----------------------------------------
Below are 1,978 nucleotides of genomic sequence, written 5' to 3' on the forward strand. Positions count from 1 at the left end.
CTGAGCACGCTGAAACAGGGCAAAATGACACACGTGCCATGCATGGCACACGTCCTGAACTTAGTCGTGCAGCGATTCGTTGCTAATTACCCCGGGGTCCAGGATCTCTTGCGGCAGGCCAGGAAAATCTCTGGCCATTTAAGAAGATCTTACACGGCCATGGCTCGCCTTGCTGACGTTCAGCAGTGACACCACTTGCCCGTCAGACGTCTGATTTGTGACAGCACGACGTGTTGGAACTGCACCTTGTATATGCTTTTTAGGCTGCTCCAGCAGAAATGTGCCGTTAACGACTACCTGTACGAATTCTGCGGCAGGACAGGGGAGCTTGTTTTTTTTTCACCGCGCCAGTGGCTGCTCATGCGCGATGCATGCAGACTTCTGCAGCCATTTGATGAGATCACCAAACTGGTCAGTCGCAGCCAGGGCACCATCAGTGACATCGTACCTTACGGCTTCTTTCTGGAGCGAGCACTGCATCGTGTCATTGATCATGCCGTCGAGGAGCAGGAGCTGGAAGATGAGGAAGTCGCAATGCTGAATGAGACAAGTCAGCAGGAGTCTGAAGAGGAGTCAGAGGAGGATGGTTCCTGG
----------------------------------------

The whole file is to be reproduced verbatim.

Below are 1,978 nucleotides of genomic sequence, written 5' to 3' on the forward strand. Positions count from 1 at the left end.
CTGAGCACGCTGAAACAGGGCAAAATGACACACGTGCCATGCATGGCACACGTCCTGAACTTAGTCGTGCAGCGATTCGTTGCTAATTACCCCGGGGTCCAGGATCTCTTGCGGCAGGCCAGGAAAATCTCTGGCCATTTAAGAAGATCTTACACGGCCATGGCTCGCCTTGCTGACGTTCAGCAGTGACACCACTTGCCCGTCAGACGTCTGATTTGTGACAGCACGACGTGTTGGAACTGCACCTTGTATATGCTTTTTAGGCTGCTCCAGCAGAAATGTGCCGTTAACGACTACCTGTACGAATTCTGCGGCAGGACAGGGGAGCTTGTTTTTTTTTCACCGCGCCAGTGGCTGCTCATGCGCGATGCATGCAGACTTCTGCAGCCATTTGATGAGATCACCAAACTGGTCAGTCGCAGCCAGGGCACCATCAGTGACATCGTACCTTACGGCTTCTTTCTGGAGCGAGCACTGCATCGTGTCATTGATCATGCCGTCGAGGAGCAGGAGCTGGAAGATGAGGAAGTCGCAATGCTGAATGAGACAAGTCAGCAGGAGTCTGAAGAGGAGTCAGAGGAGGATGGTTCCTGG